feuil·​le·​ton ˌfə-yə-ˈtōⁿ How to pronounce feuilleton (audio)
ˌfər- ˌfœ-
: a part of a European newspaper or magazine devoted to material designed to entertain the general reader
: something (such as an installment of a novel) printed in a feuilleton
: a novel printed in installments
: a work of fiction catering to popular taste
: a short literary composition often having a familiar tone and reminiscent content
feuilletonism noun
feuilletonist noun

Did you know?

The feuilleton originated in French newspapers as a supplement sectioned out from the main news stories. Although found in the political section of the newspaper, the feuilleton typically included material on non-political subjects, such as art, literature, or fashion. Fiction was sometimes included as well. The word is a diminutive of the French feuillet, meaning "sheet of paper," and ultimately derives from Latin folium, meaning "leaf." From this source English acquired "folio" (which can refer to a page, or leaf, of a book or manuscript) and "foliage" (meaning "a mass of leaves").

Examples of feuilleton in a Sentence

Recent Examples on the Web From the earliest days of The New Yorker—indeed, from its very first issue, which was dated February 21, 1925—the magazine’s reportage, criticism, and feuilleton have been paired with cartoons. Françoise Mouly, The New Yorker, 23 Dec. 2019 The Paris feuilletons were full of adulteries in high society. Vladimir Vladimirovich Nabokov, Harper's magazine, 28 Oct. 2019 At the heart of the famously archconservative FAZ is the feuilleton page, where Germany's intellectuals have long debated obscure points of 19th-century philosophy, the German soul, and the cultural legacy of Christendom. Misha Glenny, WIRED, 1 Feb. 2001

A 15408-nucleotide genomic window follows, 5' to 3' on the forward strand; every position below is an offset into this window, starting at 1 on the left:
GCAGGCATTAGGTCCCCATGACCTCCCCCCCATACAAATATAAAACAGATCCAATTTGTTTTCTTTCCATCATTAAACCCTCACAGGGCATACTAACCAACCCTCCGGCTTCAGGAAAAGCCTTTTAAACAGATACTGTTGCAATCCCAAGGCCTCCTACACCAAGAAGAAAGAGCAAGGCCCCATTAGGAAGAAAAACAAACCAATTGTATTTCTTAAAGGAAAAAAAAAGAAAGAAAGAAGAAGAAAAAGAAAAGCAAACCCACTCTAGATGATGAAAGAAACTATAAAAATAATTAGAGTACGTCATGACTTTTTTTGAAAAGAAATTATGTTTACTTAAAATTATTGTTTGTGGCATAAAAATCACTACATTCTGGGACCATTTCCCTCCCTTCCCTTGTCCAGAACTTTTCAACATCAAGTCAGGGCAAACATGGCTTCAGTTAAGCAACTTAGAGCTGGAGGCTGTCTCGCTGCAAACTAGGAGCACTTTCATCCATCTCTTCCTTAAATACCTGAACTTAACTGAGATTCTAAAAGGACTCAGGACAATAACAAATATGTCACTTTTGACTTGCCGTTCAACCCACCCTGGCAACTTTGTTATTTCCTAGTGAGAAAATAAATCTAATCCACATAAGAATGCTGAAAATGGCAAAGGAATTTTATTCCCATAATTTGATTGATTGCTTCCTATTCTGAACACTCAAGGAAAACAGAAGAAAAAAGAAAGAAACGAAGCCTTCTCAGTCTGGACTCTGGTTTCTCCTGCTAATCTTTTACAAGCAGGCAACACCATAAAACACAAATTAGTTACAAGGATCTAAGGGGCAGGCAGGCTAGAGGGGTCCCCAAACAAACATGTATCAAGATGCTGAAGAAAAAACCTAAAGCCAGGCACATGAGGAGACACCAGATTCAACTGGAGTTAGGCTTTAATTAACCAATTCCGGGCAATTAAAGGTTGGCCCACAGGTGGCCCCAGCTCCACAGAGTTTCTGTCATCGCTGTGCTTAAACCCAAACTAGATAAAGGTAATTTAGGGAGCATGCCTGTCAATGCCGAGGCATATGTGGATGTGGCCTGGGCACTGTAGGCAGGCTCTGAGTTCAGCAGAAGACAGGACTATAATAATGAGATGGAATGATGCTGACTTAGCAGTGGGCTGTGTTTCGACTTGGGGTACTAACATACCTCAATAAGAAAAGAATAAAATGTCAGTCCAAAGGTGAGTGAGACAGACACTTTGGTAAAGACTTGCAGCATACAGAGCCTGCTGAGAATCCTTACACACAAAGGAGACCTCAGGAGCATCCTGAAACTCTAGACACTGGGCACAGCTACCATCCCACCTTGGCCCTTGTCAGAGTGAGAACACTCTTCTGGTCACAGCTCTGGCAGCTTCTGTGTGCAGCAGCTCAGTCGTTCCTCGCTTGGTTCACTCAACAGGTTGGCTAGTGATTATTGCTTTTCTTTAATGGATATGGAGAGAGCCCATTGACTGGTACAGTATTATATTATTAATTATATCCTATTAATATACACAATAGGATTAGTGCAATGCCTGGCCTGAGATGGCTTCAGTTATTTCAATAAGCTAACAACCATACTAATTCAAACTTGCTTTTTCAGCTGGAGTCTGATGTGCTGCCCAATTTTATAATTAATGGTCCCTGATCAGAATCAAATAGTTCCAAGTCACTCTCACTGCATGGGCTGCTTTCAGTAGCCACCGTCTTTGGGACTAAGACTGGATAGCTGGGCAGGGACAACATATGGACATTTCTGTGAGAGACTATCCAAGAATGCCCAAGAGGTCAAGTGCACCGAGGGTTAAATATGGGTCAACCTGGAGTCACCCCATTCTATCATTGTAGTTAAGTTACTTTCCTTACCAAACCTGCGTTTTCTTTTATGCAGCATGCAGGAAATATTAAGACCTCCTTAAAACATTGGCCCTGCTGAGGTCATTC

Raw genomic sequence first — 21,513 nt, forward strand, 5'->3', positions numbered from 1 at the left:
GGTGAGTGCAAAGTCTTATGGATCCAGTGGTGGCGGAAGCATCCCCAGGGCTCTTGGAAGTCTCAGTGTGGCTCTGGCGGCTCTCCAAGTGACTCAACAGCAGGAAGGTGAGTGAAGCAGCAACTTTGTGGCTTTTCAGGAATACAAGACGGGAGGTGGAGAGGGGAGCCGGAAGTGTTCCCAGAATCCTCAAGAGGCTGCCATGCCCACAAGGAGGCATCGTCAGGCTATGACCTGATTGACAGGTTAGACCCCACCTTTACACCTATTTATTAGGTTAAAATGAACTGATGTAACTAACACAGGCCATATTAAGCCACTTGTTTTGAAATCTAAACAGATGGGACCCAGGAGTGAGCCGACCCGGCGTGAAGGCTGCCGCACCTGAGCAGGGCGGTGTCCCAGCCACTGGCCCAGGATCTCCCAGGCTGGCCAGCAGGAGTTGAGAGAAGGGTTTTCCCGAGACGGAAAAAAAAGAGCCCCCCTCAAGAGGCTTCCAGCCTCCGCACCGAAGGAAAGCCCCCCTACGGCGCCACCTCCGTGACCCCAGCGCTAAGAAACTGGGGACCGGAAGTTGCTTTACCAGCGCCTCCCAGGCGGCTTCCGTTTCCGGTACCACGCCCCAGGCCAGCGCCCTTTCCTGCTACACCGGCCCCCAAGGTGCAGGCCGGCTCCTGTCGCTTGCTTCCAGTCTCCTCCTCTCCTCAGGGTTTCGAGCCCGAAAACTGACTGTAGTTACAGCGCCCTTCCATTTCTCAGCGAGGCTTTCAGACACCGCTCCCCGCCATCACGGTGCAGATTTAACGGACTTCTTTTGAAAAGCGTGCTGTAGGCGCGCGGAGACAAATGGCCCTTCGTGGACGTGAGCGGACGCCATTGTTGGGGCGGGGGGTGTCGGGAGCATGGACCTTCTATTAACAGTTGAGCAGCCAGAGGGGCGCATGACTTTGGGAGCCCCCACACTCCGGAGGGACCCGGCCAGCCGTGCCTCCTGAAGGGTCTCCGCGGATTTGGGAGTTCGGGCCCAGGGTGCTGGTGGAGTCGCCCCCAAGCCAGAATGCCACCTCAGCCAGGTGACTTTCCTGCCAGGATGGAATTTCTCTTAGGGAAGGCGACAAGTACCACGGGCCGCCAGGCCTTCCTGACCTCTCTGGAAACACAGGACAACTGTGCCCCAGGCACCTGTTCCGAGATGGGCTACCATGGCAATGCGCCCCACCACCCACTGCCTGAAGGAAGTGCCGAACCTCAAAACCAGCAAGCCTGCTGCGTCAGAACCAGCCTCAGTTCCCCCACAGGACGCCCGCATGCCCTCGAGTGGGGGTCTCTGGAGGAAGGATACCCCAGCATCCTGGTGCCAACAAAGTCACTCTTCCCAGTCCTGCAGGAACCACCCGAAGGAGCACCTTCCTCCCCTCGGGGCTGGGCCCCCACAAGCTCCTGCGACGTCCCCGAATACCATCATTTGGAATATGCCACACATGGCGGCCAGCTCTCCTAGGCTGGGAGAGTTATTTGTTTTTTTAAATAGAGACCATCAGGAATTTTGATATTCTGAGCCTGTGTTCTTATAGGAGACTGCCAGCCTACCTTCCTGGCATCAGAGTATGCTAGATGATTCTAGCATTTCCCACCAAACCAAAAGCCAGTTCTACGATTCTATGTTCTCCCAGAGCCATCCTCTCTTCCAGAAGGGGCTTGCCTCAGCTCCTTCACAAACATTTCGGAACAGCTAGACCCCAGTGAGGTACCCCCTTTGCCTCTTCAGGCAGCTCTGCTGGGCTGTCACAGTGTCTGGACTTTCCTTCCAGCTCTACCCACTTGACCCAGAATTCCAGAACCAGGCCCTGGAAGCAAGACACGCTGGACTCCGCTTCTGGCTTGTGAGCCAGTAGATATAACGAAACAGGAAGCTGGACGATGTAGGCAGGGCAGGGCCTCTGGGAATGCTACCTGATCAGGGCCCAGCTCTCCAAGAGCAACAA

These examples are programmatically compiled from various online sources to illustrate current usage of the word 'feuilleton.' Any opinions expressed in the examples do not represent those of Merriam-Webster or its editors. Send us feedback about these examples.

Word History


French, from feuillet sheet of paper, from Old French foillet, diminutive of foille leaf — more at foil entry 2

First Known Use

1845, in the meaning defined at sense 1

Time Traveler
The first known use of feuilleton was in 1845


Dictionary Entries Near feuilleton

Cite this Entry

“Feuilleton.” Merriam-Webster.com Dictionary, Merriam-Webster, https://www.merriam-webster.com/dictionary/feuilleton. Accessed 3 Dec. 2023.

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